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The Scarlet & Black

The Scarlet & Black

Learning to live at the heart of industrial agriculture

If you look at a map of the Corn Belt, as with the historical range of the tallgrass prairie, you will find Iowa right at the center, completely covered by a swath of corn agriculture that stretches from Nebraska to Ohio. When I went to the Community Food Security Conference in Des Moines last month, several people referred to our location as “the belly of the beast,” meaning that Iowa is at the heart of the industrial agriculture that most activists who were attending the conference opposed.

The cliché of this phrase aside, this sense of being at center of the problem you are trying to address I think lent a different feel to the conference than say, if it were in Madison, Wisconsin or Burlington, Vermont, both cities that are surrounded by organic agriculture. So what does it mean for us at Grinnell College to be in the “belly of the beast”?

First, I think it means something different to me than it does to the marketing staff at Grinnell College. I happened to find a short promotional poster booklet for the college in Burling Library last week. It has since disappeared, but a quick look through it gave me an interesting window into the approach of the people promoting the college. Like the ad at the Des Moines airport that falsely suggested the presence of wind turbines on campus, the promotional booklet appropriated and romanticized agriculture as a metaphor for the different activities and programs at the college—showing, for example, a swimming pool with swimmers and giant soybean pods in it and a child eating an ear of sweet corn in a corn field.

While these images may seem pretty innocuous or just plain ridiculous, I think they indicate a misguided appropriation of agriculture as a cheery metaphor for the Grinnell experience. It’s a problem because the agriculture they’re appropriating has been devastating to Iowa’s ecosystems and the health of its communities. I can understand the bind that the college is in—ignoring agriculture as part of Grinnell, which seems to have been the case in the past, is not a good approach either. But uncritically romanticizing it seems equally if not more problematic as a promotional strategy. In this context, using agriculture as a promotional tool seems akin to a college in Detroit using the manufacturing industry as a backdrop for its innovative approach to education. Agriculture is doing to Iowa in many ways what the demise of manufacturing is doing to Detroit.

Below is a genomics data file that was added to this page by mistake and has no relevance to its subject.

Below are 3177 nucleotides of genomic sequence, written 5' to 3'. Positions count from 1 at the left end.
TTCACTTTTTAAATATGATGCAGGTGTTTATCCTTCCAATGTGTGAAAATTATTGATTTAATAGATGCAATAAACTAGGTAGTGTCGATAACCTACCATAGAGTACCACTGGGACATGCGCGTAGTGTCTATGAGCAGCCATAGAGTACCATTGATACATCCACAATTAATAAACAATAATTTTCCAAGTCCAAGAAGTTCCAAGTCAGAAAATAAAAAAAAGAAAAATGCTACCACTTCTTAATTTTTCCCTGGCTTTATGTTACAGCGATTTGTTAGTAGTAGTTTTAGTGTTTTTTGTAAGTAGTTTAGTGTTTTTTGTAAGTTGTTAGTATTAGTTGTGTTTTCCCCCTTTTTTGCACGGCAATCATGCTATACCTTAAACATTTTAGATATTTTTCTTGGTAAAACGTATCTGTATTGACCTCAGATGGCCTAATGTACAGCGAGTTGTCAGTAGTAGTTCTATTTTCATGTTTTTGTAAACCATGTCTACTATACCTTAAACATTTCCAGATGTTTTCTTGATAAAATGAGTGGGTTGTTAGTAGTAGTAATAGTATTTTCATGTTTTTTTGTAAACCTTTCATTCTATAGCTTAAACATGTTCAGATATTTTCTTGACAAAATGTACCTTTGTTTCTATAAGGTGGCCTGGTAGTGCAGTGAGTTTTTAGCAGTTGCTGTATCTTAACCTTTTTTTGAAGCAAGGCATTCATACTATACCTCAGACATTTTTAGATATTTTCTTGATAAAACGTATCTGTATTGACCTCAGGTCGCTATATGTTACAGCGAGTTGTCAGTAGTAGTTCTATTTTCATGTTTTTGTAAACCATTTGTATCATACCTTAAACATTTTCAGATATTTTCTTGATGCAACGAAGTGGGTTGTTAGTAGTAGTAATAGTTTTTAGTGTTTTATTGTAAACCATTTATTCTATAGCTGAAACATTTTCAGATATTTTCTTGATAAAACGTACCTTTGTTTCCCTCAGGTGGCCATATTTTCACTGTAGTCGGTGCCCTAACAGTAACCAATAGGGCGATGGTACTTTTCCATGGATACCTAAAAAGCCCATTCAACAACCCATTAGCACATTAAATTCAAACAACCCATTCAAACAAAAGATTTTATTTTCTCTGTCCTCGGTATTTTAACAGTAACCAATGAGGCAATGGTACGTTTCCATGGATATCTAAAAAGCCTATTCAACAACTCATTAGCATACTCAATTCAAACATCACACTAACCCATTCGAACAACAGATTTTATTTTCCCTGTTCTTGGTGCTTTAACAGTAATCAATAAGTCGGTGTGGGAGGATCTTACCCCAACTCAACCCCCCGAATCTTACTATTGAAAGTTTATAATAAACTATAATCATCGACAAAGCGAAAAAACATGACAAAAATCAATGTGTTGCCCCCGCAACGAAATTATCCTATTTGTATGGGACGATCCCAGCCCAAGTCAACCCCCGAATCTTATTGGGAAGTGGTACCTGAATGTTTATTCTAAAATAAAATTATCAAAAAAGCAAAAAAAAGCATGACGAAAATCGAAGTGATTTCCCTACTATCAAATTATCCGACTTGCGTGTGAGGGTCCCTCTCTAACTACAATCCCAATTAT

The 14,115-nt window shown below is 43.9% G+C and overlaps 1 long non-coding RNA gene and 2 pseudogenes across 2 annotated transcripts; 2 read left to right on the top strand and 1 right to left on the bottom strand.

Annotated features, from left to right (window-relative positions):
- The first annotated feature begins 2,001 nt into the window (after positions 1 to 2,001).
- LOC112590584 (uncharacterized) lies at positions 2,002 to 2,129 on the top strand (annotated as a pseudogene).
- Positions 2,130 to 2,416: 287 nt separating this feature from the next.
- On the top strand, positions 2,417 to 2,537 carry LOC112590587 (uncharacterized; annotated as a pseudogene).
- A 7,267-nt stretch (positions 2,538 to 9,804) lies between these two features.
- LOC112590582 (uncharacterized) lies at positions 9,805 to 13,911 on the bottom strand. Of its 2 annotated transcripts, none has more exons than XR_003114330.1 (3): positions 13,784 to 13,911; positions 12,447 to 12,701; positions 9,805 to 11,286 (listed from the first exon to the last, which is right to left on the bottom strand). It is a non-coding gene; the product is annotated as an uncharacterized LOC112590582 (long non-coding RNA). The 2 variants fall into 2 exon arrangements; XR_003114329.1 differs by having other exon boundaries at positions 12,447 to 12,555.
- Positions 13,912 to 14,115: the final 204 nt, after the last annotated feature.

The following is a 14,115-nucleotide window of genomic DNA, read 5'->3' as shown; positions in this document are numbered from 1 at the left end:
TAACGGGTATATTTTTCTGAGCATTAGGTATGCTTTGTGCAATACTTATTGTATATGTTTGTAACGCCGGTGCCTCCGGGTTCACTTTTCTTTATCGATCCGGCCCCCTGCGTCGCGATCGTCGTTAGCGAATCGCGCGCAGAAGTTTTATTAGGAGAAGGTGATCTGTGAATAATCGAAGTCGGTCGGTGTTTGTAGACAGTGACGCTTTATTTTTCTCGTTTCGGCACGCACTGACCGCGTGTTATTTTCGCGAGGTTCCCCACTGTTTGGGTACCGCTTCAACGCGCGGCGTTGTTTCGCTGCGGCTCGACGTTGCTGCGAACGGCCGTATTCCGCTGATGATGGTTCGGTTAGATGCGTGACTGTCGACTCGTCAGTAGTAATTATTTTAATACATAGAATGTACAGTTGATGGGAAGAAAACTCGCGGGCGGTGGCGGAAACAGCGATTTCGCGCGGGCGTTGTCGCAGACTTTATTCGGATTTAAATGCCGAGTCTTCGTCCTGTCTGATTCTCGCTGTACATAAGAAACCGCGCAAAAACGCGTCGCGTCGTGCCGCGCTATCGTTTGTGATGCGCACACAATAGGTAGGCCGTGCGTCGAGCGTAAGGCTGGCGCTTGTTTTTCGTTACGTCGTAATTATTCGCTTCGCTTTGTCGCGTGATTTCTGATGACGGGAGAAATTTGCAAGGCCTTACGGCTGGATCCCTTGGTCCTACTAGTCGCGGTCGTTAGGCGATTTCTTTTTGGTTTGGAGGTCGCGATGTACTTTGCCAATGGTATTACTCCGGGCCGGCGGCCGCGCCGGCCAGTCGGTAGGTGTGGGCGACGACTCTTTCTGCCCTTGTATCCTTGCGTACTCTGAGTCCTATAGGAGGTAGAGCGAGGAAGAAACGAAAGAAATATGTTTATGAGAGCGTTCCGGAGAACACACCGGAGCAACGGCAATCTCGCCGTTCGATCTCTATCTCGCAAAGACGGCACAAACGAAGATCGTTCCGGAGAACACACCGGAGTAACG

So what is our role as a college in relation to industrial agriculture? For one, I think it is our responsibility to draw attention to the immediate problems that industrial agriculture is causing. One is the effect of chemical fertilizers, pesticides and herbicides saturating the ecosystem and affecting human health. Another is the unhealthy food system that is supported by industrial agriculture. Last is the depopulation of the countryside and the slow death of small towns. As farms get bigger, young people stop farming and growing corn and soybean ceases to be a viable livelihood except for the largest producers.

Sitting in the belly of the beast shouldn’t mean we have to disregard these problems altogether by ignoring them or by whitewashing them. It should mean that rather than appropriating agriculture out of context and changing its meaning to fit the status of the college, the college should use its resources and its knowledge to engage with agriculture in context and change its own status to fit with the place that Iowa has become. The Prairie Studies department, its internships and the classes that fall under its heading are all doing that, but the college itself remains largely out of place. I think the current tactics of promotion that the College uses is symptomatic of that.

I want to conclude by saying that I don’t think that I have a solution for the dilemmas raised in this article. It’s become more clear to me as an individual that what I want to do is engage with agriculture and be part of a revitalization of rural communities and the food system. But I’m not sure what exactly this will mean for the College. It is obvious that the dining hall will play a very important role in this and that it has the potential to do much more than it is doing now. A consumer as large as the dining hall can single-handedly put a lot of money back into the local economy and give a lot of local growers reason to increase their production. But what I’ve seen so far is a fundamental intransigence in the structure of Dining Services to having a sweeping vision and purpose. Prairie Studies has obviously already shown some of the possibilities of being meaningfully engaged in place. Other than that, I think there will need to be a general realignment of the curriculum, public programs and other aspects of the academic program and campus life if we ever want to this place to be the center of something very challenging and momentous.

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